A. Yes. Discrimination on the basis of immutable characteristics associated with race, such as hair texture or certain facial features violates Title VII, even though not all members of the race share the same characteristics.

Title VII also prohibits discrimination on the basis of a condition which predominantly affects one race unless the practice is job related and consistent with business necessity. For example, since sickle cell anemia predominantly occurs in African-Americans. A policy that excludes individuals with sickle cell anemia must be job-related and consistent with business necessity. Similarly, a “no-beard” employment policy may discriminate against African-American men who have a predisposition to pseudofolliculitis barbae (severe shaving bumps) unless the policy is job related and consistent with business necessity.

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Q. Is it unlawful to exclude minorities from certain positions or areas?

A. Yes. Title VII is violated where minority employees are segregated by physically isolating them from other employees or from customer contact. Title VII also prohibits assigning primarily minorities to predominantly minority establishments or geographic areas.

It is also illegal to exclude minorities from certain positions or to group or categorize employees or jobs so that certain jobs are generally held by minorities. Coding applications or resumes to designate an applicant’s race constitutes evidence of discrimination where minorities are excluded from employment or from certain positions.

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Q. May an employer ask for information about a job applicants’ race during the hiring process?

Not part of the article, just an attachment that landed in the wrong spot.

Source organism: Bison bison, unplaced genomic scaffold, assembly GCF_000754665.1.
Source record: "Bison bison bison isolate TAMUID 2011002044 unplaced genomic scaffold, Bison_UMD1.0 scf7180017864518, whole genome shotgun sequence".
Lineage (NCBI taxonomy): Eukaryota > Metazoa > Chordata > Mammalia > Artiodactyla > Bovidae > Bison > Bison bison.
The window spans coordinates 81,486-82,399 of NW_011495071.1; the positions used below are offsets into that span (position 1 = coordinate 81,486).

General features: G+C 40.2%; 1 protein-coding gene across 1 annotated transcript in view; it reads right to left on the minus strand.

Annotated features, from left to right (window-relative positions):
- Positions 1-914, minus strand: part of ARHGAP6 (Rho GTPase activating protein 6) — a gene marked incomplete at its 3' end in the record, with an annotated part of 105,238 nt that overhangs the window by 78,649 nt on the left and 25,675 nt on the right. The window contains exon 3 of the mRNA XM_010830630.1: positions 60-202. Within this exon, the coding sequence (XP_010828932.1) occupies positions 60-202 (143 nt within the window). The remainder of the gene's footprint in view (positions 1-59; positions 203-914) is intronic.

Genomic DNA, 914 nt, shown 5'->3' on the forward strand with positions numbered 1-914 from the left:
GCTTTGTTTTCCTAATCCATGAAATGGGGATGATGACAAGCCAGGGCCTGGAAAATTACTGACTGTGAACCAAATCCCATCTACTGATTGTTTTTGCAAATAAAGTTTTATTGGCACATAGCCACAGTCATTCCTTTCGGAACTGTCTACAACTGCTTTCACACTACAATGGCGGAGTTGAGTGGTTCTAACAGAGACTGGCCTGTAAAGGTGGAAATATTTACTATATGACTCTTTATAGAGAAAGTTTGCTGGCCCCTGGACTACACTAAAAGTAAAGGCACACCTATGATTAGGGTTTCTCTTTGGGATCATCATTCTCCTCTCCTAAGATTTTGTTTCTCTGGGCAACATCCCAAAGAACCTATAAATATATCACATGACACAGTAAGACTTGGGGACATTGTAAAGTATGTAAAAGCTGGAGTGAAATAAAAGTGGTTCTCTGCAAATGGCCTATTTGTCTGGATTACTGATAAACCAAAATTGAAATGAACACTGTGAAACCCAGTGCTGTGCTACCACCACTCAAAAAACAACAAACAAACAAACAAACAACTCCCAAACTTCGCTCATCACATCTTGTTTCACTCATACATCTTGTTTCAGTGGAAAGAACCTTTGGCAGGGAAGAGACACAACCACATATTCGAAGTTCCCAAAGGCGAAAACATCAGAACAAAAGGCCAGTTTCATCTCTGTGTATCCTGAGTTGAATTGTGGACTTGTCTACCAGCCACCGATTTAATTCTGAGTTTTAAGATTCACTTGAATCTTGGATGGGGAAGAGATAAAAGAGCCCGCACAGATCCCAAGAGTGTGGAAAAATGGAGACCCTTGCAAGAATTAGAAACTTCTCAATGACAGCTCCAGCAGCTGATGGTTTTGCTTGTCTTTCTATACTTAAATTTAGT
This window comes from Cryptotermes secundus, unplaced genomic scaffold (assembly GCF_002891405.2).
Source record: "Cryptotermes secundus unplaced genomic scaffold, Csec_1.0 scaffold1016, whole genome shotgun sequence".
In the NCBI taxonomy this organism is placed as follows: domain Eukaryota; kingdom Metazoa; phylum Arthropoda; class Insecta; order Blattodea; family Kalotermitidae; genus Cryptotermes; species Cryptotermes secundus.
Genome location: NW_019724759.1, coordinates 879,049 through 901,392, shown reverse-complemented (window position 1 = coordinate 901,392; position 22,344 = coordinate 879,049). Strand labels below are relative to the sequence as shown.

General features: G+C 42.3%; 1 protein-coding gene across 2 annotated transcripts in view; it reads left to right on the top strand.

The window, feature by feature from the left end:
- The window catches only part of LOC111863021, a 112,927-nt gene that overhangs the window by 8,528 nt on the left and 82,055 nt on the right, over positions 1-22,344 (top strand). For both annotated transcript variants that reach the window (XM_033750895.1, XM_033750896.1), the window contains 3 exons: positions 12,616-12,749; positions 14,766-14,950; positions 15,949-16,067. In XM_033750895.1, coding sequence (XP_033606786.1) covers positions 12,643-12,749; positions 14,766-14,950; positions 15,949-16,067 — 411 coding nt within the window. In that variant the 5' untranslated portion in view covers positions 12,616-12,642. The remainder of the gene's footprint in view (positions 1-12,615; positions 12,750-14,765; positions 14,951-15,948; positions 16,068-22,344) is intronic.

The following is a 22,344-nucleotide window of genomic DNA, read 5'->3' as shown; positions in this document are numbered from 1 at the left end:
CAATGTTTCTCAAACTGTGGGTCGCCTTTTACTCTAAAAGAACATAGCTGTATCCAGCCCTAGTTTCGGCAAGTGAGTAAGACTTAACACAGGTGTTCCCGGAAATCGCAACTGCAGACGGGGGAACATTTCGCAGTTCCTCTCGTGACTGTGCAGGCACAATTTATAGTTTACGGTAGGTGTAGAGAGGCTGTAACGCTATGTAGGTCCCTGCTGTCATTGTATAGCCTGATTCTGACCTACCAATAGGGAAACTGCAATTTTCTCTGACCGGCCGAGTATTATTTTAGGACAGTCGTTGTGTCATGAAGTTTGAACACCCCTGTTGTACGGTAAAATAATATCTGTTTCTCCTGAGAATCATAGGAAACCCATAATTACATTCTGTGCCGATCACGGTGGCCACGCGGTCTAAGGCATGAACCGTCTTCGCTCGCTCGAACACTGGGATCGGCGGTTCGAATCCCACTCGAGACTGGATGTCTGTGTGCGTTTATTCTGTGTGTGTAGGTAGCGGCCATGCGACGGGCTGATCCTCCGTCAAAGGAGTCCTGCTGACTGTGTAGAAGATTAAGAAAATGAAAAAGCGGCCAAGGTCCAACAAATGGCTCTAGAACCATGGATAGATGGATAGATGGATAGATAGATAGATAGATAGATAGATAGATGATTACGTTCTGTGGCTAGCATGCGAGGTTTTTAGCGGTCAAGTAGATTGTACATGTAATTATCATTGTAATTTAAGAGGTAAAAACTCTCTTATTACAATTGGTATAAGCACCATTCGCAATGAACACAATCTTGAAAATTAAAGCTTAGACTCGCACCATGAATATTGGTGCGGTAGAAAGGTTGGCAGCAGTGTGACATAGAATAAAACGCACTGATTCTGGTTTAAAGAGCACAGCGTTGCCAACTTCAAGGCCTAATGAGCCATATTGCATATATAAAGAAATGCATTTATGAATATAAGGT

A. Generally, no. Requesting pre-employment information which discloses or tends to disclose an applicant’s race suggests that race will be unlawfully used as a basis for hiring. Solicitation of such pre-employment information is presumed to be used as a basis for making selection decisions. Therefore, if members of minority groups are excluded from employment, the request for such pre-employment information would likely constitute evidence of discrimination.

However, employers may legitimately collect information about their employees’ or applicants’ race for affirmative action purposes and/or to track applicant flow. This information may not be used in the selection process.

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Q. Does harassment on the basis of race or color violate Title VII?

A. Yes. Racial slurs, racial “jokes,” offensive or derogatory comments, or other verbal or physical conduct based on an individual’s race or color constitutes unlawful harassment if the conduct creates an intimidating, hostile, or offensive working environment, or interferes with the individual’s work performance.

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Q. How can employees raise a claim of race or color discrimination in the EEO complaint process?

A. The first step is to see an EEO Counselor. To preserve your right to file a formal complaint, you must do this within 45 days of the action you believe is discriminatory or when you first knew or should have known of the possible discrimination.

Contact your bureau EEO Officer to initiate counseling. Your EEO Counselor can also give you information about other possible avenues of redress for your claim.

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Published December 2002

This document is intended as a general overview and does not carry the force of legal opinion.


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Page last updated: Monday, March 28, 2005